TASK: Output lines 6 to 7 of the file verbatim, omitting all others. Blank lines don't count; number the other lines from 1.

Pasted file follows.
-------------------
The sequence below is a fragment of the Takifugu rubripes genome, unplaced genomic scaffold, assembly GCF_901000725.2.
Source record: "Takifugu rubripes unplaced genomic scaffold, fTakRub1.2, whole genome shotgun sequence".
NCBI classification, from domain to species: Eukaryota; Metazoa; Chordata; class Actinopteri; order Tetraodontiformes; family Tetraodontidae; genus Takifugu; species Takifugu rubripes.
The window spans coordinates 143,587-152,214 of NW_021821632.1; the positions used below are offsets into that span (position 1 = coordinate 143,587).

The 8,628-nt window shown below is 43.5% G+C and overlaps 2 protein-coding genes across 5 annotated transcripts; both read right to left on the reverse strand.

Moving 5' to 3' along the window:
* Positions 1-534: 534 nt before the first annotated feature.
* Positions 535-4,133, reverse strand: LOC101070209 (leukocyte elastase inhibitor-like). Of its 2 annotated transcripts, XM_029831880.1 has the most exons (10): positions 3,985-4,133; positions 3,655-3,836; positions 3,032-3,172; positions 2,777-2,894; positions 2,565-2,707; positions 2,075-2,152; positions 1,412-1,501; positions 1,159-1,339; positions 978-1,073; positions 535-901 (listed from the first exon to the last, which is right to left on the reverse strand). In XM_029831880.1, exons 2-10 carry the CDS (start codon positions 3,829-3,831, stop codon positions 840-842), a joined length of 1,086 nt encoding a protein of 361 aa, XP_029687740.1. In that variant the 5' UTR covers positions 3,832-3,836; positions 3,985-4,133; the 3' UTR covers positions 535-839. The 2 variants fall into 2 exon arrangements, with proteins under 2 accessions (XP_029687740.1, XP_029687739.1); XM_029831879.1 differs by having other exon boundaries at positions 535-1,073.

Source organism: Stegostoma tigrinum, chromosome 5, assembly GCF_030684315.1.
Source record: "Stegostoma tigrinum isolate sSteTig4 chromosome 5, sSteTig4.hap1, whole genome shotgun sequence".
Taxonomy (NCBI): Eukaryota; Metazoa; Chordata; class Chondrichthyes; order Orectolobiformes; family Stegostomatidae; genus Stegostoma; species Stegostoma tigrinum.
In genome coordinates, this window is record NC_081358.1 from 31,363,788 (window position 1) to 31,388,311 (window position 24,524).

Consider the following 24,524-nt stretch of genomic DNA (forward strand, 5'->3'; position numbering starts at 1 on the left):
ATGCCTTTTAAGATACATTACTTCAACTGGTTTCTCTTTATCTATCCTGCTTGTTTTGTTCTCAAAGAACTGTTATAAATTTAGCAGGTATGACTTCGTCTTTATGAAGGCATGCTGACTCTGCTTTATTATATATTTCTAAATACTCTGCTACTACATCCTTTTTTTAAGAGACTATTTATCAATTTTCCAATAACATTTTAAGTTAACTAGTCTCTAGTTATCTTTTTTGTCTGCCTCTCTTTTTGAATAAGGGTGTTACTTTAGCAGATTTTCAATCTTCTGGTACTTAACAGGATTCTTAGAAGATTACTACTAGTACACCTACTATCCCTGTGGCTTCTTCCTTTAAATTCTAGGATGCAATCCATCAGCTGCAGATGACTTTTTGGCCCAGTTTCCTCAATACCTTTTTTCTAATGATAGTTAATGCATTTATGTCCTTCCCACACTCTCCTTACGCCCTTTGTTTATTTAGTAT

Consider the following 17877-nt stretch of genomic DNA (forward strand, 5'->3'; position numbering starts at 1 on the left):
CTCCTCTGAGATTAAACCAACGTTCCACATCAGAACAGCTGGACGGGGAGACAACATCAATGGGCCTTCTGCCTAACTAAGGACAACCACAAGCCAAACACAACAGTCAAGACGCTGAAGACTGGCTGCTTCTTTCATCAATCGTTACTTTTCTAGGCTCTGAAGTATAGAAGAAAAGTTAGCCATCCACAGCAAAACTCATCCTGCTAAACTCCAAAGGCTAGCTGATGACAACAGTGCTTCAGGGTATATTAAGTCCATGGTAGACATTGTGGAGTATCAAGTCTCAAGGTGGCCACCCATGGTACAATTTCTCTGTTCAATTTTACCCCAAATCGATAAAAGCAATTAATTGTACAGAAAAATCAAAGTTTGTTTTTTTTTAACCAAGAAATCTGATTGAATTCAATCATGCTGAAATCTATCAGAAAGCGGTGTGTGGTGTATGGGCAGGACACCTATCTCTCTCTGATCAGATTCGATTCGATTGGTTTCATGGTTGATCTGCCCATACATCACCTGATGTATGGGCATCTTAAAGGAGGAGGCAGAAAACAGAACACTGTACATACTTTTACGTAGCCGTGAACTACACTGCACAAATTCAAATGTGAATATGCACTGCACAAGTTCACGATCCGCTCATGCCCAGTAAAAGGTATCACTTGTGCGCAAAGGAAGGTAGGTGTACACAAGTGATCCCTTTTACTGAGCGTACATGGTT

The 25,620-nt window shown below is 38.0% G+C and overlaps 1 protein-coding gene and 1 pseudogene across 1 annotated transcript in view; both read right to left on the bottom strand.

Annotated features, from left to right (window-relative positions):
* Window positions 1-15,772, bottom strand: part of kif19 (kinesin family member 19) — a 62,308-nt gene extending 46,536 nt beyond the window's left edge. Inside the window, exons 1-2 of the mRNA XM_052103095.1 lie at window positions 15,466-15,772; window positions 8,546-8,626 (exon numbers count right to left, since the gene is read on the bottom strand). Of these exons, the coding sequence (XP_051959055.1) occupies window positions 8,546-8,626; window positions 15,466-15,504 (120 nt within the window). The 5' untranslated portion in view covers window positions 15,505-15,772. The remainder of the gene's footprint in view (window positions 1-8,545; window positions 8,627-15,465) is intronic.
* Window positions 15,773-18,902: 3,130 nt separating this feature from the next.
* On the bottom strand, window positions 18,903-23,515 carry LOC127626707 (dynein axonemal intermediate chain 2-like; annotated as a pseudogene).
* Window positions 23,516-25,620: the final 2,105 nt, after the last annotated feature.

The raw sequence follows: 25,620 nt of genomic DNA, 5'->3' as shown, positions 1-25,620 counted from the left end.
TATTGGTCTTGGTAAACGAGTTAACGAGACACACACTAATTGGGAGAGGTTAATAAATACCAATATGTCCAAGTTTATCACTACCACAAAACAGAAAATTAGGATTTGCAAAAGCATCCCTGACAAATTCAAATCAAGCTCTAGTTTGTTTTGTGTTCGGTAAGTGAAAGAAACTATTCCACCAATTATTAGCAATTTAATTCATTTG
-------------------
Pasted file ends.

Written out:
Moving 5' to 3' along the window:
* Positions 1-534: 534 nt before the first annotated feature.